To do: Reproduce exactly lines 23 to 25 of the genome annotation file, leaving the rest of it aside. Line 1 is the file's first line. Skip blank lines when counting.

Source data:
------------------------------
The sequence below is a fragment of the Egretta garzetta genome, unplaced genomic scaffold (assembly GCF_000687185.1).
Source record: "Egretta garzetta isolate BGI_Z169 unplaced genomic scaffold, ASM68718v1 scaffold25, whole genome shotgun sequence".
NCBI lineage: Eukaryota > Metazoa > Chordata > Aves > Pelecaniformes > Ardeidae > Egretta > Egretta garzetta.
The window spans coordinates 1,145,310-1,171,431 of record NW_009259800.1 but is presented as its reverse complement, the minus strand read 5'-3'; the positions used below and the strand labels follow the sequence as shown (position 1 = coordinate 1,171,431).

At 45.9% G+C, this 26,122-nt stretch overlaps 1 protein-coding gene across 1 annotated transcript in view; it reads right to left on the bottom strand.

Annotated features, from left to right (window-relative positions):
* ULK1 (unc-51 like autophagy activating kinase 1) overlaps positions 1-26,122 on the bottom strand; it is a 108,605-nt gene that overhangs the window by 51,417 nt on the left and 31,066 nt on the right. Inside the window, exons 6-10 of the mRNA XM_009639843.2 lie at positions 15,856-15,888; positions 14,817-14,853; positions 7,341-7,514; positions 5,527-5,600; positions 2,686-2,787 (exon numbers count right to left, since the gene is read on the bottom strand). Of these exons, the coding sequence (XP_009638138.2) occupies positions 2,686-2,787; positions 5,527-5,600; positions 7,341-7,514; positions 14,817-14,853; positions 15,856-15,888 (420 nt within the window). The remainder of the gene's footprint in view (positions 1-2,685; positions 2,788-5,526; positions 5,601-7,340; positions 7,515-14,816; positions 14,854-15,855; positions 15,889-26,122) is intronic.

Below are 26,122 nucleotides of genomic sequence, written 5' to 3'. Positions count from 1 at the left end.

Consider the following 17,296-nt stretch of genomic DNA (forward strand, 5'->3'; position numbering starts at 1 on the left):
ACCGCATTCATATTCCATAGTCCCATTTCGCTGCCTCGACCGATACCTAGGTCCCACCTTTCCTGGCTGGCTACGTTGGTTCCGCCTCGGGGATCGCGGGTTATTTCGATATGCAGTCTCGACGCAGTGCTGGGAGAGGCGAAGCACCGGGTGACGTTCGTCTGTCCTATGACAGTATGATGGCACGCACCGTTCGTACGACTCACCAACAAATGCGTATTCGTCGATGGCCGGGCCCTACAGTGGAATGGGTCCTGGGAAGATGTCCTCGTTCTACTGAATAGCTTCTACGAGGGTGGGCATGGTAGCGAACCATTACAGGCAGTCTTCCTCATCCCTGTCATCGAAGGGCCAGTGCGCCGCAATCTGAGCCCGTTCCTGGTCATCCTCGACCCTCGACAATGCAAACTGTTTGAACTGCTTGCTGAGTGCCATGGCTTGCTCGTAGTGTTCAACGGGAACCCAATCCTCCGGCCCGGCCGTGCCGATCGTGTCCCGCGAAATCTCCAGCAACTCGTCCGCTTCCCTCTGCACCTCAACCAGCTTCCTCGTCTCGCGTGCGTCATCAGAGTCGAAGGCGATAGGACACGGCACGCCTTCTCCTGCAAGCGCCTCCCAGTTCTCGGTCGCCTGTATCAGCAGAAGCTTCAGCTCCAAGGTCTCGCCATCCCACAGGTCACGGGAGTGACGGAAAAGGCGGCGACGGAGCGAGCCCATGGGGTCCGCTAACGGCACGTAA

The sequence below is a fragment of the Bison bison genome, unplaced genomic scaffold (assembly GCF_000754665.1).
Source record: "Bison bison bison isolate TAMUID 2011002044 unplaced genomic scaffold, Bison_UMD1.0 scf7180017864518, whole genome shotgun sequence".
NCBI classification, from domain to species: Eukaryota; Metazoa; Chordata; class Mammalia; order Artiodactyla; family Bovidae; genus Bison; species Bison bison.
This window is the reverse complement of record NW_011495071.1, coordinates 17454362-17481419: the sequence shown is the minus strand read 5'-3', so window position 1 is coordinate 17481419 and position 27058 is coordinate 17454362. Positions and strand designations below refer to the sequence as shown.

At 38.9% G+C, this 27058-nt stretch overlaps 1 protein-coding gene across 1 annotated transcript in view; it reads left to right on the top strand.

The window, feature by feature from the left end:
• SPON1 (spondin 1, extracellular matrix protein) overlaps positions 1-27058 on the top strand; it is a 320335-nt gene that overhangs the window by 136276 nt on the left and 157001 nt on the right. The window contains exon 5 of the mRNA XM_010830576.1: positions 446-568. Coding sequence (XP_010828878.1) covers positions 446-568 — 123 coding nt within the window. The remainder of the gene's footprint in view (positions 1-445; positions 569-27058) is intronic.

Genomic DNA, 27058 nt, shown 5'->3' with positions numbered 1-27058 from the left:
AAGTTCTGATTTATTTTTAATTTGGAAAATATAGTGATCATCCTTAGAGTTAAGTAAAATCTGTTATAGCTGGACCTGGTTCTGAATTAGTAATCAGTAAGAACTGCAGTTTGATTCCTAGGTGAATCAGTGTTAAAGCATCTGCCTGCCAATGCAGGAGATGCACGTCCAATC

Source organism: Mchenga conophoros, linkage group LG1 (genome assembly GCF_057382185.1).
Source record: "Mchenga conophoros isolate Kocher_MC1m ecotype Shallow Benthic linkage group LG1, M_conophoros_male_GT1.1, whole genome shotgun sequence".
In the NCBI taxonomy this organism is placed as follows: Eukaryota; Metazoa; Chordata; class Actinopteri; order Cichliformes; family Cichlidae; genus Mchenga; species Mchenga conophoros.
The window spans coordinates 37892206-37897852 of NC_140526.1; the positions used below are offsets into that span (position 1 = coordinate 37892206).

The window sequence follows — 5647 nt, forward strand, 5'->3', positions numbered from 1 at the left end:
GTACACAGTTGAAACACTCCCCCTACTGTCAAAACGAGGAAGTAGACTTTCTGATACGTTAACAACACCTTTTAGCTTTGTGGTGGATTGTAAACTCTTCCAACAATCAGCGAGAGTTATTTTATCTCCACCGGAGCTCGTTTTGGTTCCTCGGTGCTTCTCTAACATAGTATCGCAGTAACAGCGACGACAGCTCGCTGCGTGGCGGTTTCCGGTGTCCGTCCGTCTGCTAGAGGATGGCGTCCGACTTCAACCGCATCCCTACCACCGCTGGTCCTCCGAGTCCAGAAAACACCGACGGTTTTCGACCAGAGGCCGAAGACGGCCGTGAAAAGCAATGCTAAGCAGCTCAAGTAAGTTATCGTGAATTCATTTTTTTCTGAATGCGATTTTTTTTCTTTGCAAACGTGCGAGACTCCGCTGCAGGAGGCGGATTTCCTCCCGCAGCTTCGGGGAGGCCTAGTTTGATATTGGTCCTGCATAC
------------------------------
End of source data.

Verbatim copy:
The window spans coordinates 37892206-37897852 of NC_140526.1; the positions used below are offsets into that span (position 1 = coordinate 37892206).

The window sequence follows — 5647 nt, forward strand, 5'->3', positions numbered from 1 at the left end:
GTACACAGTTGAAACACTCCCCCTACTGTCAAAACGAGGAAGTAGACTTTCTGATACGTTAACAACACCTTTTAGCTTTGTGGTGGATTGTAAACTCTTCCAACAATCAGCGAGAGTTATTTTATCTCCACCGGAGCTCGTTTTGGTTCCTCGGTGCTTCTCTAACATAGTATCGCAGTAACAGCGACGACAGCTCGCTGCGTGGCGGTTTCCGGTGTCCGTCCGTCTGCTAGAGGATGGCGTCCGACTTCAACCGCATCCCTACCACCGCTGGTCCTCCGAGTCCAGAAAACACCGACGGTTTTCGACCAGAGGCCGAAGACGGCCGTGAAAAGCAATGCTAAGCAGCTCAAGTAAGTTATCGTGAATTCATTTTTTTCTGAATGCGATTTTTTTTCTTTGCAAACGTGCGAGACTCCGCTGCAGGAGGCGGATTTCCTCCCGCAGCTTCGGGGAGGCCTAGTTTGATATTGGTCCTGCATAC